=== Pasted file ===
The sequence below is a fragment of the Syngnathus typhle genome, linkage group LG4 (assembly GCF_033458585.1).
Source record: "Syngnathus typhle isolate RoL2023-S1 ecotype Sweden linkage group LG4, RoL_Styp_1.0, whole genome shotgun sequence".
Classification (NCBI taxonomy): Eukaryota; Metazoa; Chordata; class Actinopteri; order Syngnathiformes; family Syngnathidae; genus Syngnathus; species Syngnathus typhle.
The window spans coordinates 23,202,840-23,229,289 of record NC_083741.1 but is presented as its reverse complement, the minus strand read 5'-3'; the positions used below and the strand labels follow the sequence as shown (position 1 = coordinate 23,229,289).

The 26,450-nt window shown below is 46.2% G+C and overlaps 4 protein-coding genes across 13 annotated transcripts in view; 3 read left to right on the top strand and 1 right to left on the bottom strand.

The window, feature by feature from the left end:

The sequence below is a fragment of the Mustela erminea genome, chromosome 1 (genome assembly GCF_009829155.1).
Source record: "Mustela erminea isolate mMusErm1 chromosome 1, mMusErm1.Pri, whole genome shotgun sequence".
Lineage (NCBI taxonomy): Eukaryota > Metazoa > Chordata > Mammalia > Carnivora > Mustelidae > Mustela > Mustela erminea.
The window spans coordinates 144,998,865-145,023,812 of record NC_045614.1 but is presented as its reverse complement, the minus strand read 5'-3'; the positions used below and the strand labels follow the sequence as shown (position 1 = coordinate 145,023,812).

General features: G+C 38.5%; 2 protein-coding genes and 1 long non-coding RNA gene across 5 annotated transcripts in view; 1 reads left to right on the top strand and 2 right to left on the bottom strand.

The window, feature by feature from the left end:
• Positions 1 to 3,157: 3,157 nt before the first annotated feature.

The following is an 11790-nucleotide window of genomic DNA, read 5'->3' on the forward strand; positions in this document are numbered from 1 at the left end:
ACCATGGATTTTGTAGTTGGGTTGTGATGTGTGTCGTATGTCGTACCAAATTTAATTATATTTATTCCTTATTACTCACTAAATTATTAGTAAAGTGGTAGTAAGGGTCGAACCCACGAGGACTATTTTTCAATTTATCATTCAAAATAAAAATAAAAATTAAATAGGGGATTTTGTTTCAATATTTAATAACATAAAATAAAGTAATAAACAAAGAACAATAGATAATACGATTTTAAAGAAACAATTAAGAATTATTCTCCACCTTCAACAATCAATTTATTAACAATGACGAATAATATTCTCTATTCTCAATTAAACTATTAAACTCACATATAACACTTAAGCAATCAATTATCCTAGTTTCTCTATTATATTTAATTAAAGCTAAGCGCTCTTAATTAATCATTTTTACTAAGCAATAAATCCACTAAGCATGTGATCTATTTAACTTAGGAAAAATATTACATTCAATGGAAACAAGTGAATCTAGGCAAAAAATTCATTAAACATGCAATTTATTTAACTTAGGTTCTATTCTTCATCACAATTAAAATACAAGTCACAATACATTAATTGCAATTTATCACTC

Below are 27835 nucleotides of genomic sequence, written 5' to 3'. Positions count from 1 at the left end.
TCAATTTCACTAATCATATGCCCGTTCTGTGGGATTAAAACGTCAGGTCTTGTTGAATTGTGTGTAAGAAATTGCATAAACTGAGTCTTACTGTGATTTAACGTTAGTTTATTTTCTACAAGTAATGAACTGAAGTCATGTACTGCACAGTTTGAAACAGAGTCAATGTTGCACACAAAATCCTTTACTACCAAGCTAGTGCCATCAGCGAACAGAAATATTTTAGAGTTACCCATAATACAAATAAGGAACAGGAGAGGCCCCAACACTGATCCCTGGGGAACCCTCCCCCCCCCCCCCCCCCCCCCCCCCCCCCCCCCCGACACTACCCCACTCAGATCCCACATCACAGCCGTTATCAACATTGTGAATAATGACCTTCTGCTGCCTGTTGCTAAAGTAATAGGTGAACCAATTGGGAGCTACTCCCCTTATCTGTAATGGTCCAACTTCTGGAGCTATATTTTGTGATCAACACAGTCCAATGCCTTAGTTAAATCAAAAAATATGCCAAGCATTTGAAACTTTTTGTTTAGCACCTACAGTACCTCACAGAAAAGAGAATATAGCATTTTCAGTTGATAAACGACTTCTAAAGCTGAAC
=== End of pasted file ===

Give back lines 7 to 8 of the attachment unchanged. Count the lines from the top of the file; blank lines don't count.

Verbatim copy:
The sequence below is a fragment of the Mustela erminea genome, chromosome 1 (genome assembly GCF_009829155.1).
Source record: "Mustela erminea isolate mMusErm1 chromosome 1, mMusErm1.Pri, whole genome shotgun sequence".